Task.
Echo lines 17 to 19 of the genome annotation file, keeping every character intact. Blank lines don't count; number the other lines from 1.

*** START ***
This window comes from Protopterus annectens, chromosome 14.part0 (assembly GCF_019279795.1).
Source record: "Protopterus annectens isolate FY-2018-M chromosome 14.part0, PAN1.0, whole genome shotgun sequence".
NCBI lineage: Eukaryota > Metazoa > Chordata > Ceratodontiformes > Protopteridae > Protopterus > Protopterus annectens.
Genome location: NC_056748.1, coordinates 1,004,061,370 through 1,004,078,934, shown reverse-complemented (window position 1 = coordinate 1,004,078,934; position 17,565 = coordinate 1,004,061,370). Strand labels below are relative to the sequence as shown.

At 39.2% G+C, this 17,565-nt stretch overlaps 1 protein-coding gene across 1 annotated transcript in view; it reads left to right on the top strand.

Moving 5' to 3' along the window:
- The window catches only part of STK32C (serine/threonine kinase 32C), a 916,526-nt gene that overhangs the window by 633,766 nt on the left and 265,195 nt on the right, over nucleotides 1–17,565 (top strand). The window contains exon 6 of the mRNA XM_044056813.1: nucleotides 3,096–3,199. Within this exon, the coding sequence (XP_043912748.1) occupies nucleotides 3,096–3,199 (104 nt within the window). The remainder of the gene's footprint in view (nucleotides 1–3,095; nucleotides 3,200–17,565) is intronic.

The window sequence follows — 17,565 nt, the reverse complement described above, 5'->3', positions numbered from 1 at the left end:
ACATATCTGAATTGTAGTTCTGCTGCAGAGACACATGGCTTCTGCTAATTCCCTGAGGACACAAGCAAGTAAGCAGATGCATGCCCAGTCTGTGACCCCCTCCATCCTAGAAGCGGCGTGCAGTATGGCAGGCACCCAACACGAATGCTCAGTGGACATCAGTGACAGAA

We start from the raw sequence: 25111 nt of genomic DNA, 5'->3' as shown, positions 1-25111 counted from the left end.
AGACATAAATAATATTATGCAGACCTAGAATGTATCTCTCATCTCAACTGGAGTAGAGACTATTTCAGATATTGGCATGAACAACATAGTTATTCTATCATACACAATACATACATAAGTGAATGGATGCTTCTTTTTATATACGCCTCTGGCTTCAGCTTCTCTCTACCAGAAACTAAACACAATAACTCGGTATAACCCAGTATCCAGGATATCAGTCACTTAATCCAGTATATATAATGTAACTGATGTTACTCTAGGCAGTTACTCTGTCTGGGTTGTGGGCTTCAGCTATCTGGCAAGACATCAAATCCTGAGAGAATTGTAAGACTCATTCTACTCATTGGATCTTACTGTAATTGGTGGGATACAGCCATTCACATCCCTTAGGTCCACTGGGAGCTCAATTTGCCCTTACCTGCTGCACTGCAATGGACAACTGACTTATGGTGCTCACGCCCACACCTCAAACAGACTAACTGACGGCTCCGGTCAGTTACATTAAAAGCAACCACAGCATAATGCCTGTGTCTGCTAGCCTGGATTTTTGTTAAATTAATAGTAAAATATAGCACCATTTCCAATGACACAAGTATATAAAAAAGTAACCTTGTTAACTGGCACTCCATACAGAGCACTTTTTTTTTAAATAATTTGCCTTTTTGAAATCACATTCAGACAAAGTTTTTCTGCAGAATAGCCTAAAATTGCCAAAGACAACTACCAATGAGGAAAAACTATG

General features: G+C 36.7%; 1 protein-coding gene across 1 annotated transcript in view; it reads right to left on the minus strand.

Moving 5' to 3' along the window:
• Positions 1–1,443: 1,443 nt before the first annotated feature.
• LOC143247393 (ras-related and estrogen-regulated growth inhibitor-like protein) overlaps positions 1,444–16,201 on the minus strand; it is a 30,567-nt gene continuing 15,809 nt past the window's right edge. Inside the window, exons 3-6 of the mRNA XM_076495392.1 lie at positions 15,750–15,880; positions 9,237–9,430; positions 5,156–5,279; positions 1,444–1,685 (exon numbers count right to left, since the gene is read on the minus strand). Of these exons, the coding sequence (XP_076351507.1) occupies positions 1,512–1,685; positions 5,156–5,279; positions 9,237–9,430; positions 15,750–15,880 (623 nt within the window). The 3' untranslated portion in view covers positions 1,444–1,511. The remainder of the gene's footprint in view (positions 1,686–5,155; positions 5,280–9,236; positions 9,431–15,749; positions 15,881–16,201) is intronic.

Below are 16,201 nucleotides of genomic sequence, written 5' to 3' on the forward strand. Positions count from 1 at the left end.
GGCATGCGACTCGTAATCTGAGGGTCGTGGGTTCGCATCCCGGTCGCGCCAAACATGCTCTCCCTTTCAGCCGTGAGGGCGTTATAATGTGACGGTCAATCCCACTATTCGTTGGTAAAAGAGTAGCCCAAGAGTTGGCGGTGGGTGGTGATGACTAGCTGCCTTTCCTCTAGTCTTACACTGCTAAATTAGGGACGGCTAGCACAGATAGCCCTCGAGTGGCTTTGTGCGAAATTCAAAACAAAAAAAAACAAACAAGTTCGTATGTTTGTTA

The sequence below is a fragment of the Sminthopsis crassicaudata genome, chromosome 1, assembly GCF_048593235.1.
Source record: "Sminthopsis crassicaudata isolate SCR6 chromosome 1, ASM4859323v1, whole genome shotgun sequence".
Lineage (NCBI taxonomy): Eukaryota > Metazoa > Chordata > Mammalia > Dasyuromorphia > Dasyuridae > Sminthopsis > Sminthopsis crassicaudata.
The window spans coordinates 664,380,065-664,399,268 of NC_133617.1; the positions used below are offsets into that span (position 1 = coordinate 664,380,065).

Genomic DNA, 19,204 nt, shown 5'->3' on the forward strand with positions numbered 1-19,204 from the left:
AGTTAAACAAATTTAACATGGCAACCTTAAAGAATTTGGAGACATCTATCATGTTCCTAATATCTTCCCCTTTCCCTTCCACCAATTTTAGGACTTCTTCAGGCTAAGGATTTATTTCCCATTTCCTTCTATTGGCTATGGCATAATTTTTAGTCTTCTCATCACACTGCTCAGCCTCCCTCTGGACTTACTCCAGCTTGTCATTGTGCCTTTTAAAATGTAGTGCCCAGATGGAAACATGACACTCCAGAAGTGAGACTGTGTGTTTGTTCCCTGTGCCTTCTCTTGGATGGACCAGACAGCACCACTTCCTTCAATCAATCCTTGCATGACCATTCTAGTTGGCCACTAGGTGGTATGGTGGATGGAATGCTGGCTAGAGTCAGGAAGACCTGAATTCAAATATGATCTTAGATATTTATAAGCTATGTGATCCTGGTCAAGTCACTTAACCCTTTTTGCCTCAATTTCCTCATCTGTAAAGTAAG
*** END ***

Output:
GGCATGCGACTCGTAATCTGAGGGTCGTGGGTTCGCATCCCGGTCGCGCCAAACATGCTCTCCCTTTCAGCCGTGAGGGCGTTATAATGTGACGGTCAATCCCACTATTCGTTGGTAAAAGAGTAGCCCAAGAGTTGGCGGTGGGTGGTGATGACTAGCTGCCTTTCCTCTAGTCTTACACTGCTAAATTAGGGACGGCTAGCACAGATAGCCCTCGAGTGGCTTTGTGCGAAATTCAAAACAAAAAAAAACAAACAAGTTCGTATGTTTGTTA

The sequence below is a fragment of the Sminthopsis crassicaudata genome, chromosome 1, assembly GCF_048593235.1.
Source record: "Sminthopsis crassicaudata isolate SCR6 chromosome 1, ASM4859323v1, whole genome shotgun sequence".